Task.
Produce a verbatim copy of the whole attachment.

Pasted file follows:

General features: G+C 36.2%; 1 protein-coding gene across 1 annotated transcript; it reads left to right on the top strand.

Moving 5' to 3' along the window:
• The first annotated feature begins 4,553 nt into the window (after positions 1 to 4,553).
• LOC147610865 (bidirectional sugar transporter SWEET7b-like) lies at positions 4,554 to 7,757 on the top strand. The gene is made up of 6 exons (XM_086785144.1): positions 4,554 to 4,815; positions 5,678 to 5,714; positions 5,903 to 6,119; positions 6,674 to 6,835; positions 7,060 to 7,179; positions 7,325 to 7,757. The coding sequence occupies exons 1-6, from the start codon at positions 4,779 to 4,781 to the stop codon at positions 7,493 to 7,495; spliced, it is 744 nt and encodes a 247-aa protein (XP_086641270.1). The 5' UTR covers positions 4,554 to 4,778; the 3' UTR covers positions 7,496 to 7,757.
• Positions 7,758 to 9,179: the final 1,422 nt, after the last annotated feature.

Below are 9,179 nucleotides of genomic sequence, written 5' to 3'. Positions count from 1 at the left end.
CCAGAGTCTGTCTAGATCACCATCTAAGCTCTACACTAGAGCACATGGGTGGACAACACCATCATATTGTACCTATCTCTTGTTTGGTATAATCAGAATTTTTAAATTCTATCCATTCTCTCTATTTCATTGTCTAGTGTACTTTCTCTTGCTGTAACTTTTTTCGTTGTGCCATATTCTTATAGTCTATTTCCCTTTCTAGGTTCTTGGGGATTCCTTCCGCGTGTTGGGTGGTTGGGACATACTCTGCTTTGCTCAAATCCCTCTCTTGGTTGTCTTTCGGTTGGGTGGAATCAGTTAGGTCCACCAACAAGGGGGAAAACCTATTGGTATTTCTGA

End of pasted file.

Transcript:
General features: G+C 36.2%; 1 protein-coding gene across 1 annotated transcript; it reads left to right on the top strand.

Moving 5' to 3' along the window:
• The first annotated feature begins 4,553 nt into the window (after positions 1 to 4,553).
• LOC147610865 (bidirectional sugar transporter SWEET7b-like) lies at positions 4,554 to 7,757 on the top strand. The gene is made up of 6 exons (XM_086785144.1): positions 4,554 to 4,815; positions 5,678 to 5,714; positions 5,903 to 6,119; positions 6,674 to 6,835; positions 7,060 to 7,179; positions 7,325 to 7,757. The coding sequence occupies exons 1-6, from the start codon at positions 4,779 to 4,781 to the stop codon at positions 7,493 to 7,495; spliced, it is 744 nt and encodes a 247-aa protein (XP_086641270.1). The 5' UTR covers positions 4,554 to 4,778; the 3' UTR covers positions 7,496 to 7,757.
• Positions 7,758 to 9,179: the final 1,422 nt, after the last annotated feature.

Below are 9,179 nucleotides of genomic sequence, written 5' to 3'. Positions count from 1 at the left end.
CCAGAGTCTGTCTAGATCACCATCTAAGCTCTACACTAGAGCACATGGGTGGACAACACCATCATATTGTACCTATCTCTTGTTTGGTATAATCAGAATTTTTAAATTCTATCCATTCTCTCTATTTCATTGTCTAGTGTACTTTCTCTTGCTGTAACTTTTTTCGTTGTGCCATATTCTTATAGTCTATTTCCCTTTCTAGGTTCTTGGGGATTCCTTCCGCGTGTTGGGTGGTTGGGACATACTCTGCTTTGCTCAAATCCCTCTCTTGGTTGTCTTTCGGTTGGGTGGAATCAGTTAGGTCCACCAACAAGGGGGAAAACCTATTGGTATTTCTGA